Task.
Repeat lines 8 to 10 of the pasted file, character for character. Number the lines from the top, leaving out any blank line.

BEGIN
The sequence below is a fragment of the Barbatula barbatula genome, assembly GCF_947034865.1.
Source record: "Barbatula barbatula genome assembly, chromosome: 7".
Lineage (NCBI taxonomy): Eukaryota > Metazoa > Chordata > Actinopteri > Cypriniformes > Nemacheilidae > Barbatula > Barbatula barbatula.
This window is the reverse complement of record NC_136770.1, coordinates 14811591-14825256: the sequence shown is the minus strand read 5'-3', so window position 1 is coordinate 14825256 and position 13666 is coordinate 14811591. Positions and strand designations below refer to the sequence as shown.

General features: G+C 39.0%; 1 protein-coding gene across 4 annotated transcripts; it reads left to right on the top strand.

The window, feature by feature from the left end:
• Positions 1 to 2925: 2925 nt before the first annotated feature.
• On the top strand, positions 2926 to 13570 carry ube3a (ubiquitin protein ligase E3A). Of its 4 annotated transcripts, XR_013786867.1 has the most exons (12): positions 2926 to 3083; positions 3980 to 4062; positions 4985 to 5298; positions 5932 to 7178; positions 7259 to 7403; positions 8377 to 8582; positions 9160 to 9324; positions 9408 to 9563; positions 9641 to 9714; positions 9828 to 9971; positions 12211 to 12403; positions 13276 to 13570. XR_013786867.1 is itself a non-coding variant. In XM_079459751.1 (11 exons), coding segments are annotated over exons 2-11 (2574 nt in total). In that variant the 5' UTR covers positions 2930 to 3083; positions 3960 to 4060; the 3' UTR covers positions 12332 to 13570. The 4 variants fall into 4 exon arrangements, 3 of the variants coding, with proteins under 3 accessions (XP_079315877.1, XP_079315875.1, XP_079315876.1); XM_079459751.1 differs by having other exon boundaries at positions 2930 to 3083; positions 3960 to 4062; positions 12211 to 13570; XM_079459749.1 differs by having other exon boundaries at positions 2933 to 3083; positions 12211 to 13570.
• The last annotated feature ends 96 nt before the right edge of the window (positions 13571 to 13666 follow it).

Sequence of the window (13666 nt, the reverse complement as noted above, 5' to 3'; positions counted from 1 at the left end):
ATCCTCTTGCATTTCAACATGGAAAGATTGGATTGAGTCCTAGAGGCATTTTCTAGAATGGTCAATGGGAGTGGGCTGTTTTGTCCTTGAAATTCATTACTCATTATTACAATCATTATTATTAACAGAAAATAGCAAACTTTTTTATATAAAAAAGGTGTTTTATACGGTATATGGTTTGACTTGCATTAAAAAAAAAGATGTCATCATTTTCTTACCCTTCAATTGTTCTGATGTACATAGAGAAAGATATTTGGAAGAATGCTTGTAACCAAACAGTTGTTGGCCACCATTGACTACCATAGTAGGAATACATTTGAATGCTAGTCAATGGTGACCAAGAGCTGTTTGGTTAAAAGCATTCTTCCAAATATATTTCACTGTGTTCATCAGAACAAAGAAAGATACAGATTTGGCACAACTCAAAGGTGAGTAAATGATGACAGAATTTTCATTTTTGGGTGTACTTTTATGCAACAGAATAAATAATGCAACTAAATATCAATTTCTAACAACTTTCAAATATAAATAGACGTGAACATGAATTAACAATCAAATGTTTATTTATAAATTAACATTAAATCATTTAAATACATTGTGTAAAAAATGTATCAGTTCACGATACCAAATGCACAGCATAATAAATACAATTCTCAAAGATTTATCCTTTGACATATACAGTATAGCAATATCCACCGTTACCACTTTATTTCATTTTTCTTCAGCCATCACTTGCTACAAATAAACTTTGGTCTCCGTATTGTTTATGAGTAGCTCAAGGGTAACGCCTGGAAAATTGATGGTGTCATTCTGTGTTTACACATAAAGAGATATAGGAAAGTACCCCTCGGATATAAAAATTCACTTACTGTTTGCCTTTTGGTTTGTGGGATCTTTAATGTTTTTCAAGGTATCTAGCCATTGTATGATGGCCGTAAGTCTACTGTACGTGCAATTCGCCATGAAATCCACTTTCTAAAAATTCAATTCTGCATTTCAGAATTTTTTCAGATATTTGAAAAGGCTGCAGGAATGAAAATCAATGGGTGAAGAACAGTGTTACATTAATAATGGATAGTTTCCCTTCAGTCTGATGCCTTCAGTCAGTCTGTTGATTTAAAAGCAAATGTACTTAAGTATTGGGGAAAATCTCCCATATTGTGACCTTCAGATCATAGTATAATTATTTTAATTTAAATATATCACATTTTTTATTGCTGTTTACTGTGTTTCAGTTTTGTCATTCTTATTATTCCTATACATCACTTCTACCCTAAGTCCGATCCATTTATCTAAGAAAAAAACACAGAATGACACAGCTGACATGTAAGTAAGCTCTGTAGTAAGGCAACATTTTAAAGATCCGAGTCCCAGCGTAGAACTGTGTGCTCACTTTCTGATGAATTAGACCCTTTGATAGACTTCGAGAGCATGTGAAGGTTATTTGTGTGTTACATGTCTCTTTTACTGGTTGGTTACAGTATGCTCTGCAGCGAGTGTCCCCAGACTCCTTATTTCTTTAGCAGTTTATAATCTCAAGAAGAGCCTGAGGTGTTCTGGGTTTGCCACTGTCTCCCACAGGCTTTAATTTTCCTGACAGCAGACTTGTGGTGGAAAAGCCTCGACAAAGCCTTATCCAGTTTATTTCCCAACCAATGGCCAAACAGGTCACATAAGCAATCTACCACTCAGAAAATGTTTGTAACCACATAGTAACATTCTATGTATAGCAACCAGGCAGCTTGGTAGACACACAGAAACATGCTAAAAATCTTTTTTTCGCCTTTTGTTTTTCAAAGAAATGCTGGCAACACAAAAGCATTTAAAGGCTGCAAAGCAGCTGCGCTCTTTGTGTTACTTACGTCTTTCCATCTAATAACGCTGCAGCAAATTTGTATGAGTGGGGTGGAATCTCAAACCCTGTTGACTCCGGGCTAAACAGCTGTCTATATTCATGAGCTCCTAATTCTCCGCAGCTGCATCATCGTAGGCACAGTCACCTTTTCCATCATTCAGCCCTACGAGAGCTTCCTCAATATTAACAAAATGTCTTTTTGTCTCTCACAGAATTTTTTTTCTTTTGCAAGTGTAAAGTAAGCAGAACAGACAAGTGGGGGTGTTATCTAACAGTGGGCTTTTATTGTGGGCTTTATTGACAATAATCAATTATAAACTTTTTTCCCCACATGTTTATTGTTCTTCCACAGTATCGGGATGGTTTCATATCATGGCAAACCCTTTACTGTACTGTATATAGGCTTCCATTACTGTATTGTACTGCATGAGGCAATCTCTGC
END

• On the top strand, positions 2926 to 13570 carry ube3a (ubiquitin protein ligase E3A). Of its 4 annotated transcripts, XR_013786867.1 has the most exons (12): positions 2926 to 3083; positions 3980 to 4062; positions 4985 to 5298; positions 5932 to 7178; positions 7259 to 7403; positions 8377 to 8582; positions 9160 to 9324; positions 9408 to 9563; positions 9641 to 9714; positions 9828 to 9971; positions 12211 to 12403; positions 13276 to 13570. XR_013786867.1 is itself a non-coding variant. In XM_079459751.1 (11 exons), coding segments are annotated over exons 2-11 (2574 nt in total). In that variant the 5' UTR covers positions 2930 to 3083; positions 3960 to 4060; the 3' UTR covers positions 12332 to 13570. The 4 variants fall into 4 exon arrangements, 3 of the variants coding, with proteins under 3 accessions (XP_079315877.1, XP_079315875.1, XP_079315876.1); XM_079459751.1 differs by having other exon boundaries at positions 2930 to 3083; positions 3960 to 4062; positions 12211 to 13570; XM_079459749.1 differs by having other exon boundaries at positions 2933 to 3083; positions 12211 to 13570.
• The last annotated feature ends 96 nt before the right edge of the window (positions 13571 to 13666 follow it).

Sequence of the window (13666 nt, the reverse complement as noted above, 5' to 3'; positions counted from 1 at the left end):